Nearly a third of doctors in Northern Ireland believe stress levels have increased due to the coronavirus pandemic, the BMA said.
They felt they were suffering from depression, anxiety, stress, burnout or emotional distress relating to work, a survey for the representative organisation added.
Members also reported feeling a greater sense of team working and less burdensome bureaucracy.
About a third (32%) also reported they had accessed wellbeing support services from either their employer or a third party.
Dr Tom Black, chair of BMA’s Northern Ireland Council, said: “The commitment shown by doctors over the last few months cannot be underestimated.
“As well as dealing with a rapidly changing work environment, and a completely new disease where there was limited clinical information available, they were along with everyone else dealing with home-schooling, family, parents and the general shock at living through a global pandemic.”
Just over 33% of those surveyed also said they had to find alternative childcare during this time and Dr Black said that added considerably to many doctors’ stress levels.
He added: “Worryingly, a small number also said they were unable to work or had to reduce their hours due to childcare concerns.
“We would be keen to see appropriate provision made for the summer where access to normal summer camps may not be available.”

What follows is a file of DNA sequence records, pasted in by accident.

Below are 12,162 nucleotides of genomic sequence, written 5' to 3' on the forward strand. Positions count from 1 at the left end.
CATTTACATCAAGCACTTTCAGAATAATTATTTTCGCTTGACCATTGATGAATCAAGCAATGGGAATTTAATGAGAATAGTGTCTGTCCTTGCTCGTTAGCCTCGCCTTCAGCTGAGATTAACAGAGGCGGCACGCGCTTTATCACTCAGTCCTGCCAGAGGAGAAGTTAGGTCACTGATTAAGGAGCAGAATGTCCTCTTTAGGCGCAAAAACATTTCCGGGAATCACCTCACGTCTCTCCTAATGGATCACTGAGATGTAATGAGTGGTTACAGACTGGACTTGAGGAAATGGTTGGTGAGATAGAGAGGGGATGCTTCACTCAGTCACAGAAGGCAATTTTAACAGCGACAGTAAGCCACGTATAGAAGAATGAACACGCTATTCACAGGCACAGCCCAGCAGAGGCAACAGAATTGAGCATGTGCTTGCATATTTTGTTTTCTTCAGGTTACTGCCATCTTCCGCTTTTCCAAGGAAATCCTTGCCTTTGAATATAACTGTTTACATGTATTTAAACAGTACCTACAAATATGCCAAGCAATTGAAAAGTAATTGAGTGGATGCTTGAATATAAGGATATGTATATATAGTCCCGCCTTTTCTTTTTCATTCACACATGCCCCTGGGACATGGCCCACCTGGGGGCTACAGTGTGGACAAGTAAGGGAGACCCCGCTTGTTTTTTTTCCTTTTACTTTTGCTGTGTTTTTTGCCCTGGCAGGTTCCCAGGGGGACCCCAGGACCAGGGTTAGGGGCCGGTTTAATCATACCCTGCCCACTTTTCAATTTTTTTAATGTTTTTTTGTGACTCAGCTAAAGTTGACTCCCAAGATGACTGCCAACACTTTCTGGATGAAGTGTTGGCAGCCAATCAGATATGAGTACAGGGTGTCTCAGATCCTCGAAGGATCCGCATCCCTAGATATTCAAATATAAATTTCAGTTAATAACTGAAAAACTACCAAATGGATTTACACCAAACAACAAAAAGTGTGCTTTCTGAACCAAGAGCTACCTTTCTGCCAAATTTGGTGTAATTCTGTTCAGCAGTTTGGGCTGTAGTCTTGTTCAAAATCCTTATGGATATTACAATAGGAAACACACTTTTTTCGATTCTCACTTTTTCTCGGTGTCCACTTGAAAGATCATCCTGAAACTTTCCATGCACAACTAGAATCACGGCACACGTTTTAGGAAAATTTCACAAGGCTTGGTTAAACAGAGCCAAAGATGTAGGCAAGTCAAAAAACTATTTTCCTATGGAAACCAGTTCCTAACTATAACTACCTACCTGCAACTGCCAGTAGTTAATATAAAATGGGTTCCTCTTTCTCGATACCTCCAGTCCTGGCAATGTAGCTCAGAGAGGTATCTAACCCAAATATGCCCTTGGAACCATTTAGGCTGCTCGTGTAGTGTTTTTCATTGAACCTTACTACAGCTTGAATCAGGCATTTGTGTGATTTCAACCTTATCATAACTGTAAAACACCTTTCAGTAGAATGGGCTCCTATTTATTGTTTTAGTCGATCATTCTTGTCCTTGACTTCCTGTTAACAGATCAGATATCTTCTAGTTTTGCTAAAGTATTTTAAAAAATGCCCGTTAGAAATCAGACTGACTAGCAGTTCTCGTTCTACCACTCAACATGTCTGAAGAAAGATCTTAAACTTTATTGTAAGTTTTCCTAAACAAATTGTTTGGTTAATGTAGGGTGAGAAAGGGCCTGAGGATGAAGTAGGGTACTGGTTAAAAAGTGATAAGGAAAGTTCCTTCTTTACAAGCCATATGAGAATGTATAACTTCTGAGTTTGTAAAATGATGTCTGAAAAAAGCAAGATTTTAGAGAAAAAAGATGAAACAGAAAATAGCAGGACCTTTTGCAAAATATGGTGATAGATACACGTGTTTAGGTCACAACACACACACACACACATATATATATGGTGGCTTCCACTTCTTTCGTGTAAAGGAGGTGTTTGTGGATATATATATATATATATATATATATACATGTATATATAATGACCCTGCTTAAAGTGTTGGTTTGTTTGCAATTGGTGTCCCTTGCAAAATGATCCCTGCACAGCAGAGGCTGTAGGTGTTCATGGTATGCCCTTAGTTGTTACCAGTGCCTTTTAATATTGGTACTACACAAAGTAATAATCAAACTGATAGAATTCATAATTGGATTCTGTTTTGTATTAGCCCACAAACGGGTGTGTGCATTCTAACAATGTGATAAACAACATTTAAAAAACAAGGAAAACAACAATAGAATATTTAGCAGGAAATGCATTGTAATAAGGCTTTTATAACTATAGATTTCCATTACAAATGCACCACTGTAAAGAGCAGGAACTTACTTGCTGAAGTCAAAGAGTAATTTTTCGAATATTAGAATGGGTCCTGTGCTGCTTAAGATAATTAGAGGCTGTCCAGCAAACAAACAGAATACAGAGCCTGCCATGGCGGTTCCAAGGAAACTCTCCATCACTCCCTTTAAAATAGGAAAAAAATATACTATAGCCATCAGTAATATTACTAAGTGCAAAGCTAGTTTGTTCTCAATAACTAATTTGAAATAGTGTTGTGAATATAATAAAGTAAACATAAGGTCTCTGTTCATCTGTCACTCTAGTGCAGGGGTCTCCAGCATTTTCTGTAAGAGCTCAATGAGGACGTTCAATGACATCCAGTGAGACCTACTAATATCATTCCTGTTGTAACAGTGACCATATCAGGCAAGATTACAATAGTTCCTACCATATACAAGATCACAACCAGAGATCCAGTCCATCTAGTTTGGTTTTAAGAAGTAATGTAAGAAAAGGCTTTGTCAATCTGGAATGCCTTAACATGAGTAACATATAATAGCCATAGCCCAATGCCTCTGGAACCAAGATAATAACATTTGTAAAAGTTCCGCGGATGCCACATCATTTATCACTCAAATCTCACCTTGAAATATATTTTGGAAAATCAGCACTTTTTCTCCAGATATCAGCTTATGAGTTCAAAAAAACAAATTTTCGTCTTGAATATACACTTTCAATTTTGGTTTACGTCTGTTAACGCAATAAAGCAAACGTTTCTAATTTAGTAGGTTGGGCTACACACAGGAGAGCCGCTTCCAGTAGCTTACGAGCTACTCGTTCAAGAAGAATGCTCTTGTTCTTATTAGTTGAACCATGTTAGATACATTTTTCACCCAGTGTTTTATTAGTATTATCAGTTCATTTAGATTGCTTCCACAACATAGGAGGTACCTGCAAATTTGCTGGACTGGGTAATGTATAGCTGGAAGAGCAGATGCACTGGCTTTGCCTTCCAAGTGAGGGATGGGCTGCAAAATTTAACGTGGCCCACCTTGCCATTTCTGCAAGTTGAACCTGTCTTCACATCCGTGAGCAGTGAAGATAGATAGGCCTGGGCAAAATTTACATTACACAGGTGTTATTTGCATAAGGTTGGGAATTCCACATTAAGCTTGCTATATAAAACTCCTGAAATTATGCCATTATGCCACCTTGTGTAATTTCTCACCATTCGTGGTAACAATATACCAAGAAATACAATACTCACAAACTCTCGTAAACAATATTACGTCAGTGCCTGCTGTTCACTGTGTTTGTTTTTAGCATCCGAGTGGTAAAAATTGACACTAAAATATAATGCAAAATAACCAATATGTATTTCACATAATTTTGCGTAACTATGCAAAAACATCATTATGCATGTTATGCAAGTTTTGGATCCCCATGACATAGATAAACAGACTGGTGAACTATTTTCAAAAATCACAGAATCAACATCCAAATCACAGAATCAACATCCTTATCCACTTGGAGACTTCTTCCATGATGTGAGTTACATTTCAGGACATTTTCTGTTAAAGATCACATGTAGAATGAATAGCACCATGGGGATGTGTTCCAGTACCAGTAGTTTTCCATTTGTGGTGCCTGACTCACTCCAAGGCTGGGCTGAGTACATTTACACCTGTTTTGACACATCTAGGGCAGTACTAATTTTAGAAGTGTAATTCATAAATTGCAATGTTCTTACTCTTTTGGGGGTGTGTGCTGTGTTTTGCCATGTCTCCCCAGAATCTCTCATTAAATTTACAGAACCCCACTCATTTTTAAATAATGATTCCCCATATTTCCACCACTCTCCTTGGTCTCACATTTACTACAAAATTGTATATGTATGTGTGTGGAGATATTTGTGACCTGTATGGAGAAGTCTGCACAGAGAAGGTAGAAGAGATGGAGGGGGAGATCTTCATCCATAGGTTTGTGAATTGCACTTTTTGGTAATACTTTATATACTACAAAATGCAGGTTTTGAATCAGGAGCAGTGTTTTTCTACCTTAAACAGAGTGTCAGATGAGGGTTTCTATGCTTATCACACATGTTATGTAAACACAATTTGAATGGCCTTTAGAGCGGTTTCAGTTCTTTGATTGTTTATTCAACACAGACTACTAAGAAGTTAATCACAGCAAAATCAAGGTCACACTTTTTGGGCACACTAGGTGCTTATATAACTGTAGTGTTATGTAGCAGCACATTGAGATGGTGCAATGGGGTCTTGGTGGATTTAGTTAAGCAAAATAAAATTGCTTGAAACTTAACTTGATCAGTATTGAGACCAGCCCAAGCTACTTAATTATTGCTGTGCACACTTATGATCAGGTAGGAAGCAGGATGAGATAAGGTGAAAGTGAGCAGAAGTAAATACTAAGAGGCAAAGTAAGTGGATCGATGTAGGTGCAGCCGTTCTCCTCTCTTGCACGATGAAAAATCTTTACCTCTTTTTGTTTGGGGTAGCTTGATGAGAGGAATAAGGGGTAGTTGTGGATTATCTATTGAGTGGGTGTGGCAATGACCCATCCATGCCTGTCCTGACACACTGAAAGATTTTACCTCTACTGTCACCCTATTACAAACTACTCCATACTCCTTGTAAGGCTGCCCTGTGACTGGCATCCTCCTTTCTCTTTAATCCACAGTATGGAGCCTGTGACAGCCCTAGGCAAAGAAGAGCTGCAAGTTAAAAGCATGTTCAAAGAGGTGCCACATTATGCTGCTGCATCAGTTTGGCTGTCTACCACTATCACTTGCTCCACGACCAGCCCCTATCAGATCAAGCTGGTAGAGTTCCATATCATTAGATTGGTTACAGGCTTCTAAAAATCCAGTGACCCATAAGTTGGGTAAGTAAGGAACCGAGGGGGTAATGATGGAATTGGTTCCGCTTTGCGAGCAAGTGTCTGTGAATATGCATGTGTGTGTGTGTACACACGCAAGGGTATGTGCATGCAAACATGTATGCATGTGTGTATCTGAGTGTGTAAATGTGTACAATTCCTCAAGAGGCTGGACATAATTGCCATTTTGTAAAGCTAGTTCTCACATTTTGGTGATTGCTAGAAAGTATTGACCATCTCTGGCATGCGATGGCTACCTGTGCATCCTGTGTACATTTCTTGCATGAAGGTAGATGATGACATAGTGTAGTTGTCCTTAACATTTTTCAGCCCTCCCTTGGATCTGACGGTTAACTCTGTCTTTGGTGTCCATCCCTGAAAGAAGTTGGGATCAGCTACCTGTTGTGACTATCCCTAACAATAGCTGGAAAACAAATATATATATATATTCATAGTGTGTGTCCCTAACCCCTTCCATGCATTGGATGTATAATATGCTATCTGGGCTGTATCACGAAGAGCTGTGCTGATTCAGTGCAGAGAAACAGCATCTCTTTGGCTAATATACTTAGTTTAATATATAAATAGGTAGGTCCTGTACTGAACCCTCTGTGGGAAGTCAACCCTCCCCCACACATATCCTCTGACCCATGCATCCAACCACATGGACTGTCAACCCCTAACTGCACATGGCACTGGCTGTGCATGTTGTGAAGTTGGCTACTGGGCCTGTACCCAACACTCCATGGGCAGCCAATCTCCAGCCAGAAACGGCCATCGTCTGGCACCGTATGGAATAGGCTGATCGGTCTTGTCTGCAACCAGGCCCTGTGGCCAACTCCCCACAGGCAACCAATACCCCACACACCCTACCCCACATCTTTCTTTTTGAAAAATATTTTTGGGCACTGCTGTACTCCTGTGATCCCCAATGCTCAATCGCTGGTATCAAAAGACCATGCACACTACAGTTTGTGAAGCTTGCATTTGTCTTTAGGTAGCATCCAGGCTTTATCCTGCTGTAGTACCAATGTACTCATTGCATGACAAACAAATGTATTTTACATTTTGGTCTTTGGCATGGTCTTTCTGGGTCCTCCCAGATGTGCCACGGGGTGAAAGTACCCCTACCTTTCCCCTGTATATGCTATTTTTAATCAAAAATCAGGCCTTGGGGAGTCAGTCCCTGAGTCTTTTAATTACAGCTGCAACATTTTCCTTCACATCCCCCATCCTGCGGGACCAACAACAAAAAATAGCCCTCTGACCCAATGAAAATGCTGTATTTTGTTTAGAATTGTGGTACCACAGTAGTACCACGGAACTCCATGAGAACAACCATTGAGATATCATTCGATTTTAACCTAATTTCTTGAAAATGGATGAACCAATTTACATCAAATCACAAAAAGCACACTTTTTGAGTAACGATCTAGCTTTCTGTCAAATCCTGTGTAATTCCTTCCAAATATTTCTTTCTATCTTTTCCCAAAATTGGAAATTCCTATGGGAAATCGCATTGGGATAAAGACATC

I feel I have aged over the past three months, with variable levels of anxiety and stress, it’s been a rollercoaster of emotions, whilst trying to run a practice and protect my staffDoctor
In responses to the survey, doctors said they had concerns both around their experience in work and fear of contracting Covid-19 as well as fears for their family and dealing with the stress of home life.
One said: “I feel I have aged over the past three months, with variable levels of anxiety and stress, it’s been a rollercoaster of emotions, whilst trying to run a practice and protect my staff.”
Another added: “The strain on my mental health was at the beginning of the pandemic, with the fear of limited personal protective equipment (PPE) and having to come home to loved ones and risk bringing it to them or getting it myself and leaving my two children without a mum at home.
“The fear of this was the most stressful part which I feel was a reasonable fear even still.”
Another said the fatigue after wearing PPE all day cannot be underestimated.
“It impacts on what I physically and mentally could do after a shift of work.
“This impacts on physical and mental health if you don’t have the energy to exercise/de-stress after work.”
The survey was carried out between May 26 and 28.
There were 285 respondents from Northern Ireland, covering all branches of practice.